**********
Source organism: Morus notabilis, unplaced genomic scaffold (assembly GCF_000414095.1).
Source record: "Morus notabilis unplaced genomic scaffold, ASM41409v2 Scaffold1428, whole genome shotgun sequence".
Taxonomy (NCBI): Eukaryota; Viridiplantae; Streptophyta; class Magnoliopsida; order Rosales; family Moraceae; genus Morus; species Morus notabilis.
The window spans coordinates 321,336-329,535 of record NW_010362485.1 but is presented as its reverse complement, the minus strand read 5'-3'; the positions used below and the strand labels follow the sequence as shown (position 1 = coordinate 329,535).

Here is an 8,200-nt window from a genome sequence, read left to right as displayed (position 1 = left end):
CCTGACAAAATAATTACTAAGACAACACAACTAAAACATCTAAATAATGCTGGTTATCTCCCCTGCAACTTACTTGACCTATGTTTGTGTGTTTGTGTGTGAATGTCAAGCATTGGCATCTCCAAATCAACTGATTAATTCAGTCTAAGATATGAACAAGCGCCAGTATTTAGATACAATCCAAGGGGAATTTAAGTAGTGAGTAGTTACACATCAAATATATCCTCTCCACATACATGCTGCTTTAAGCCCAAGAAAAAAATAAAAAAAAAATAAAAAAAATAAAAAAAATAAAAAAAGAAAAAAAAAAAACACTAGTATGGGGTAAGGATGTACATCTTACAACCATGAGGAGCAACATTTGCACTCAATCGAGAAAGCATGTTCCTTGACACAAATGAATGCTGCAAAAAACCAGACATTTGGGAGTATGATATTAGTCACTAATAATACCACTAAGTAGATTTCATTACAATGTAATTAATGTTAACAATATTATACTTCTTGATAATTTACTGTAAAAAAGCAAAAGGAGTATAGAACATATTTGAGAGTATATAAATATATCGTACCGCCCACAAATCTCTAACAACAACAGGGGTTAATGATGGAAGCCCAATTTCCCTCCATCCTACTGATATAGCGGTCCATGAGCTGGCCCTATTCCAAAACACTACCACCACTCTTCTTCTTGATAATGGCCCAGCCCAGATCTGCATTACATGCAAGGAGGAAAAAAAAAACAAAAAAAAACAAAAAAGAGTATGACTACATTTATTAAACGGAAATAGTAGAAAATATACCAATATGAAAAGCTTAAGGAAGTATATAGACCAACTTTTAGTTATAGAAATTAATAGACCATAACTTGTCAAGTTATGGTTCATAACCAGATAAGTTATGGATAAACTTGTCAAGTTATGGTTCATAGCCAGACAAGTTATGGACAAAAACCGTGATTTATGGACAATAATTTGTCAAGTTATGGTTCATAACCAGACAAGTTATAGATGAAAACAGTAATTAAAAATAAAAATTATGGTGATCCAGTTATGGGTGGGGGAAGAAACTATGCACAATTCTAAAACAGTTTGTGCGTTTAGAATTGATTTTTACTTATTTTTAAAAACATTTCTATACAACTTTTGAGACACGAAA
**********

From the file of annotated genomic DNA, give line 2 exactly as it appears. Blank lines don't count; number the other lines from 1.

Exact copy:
Source record: "Morus notabilis unplaced genomic scaffold, ASM41409v2 Scaffold1428, whole genome shotgun sequence".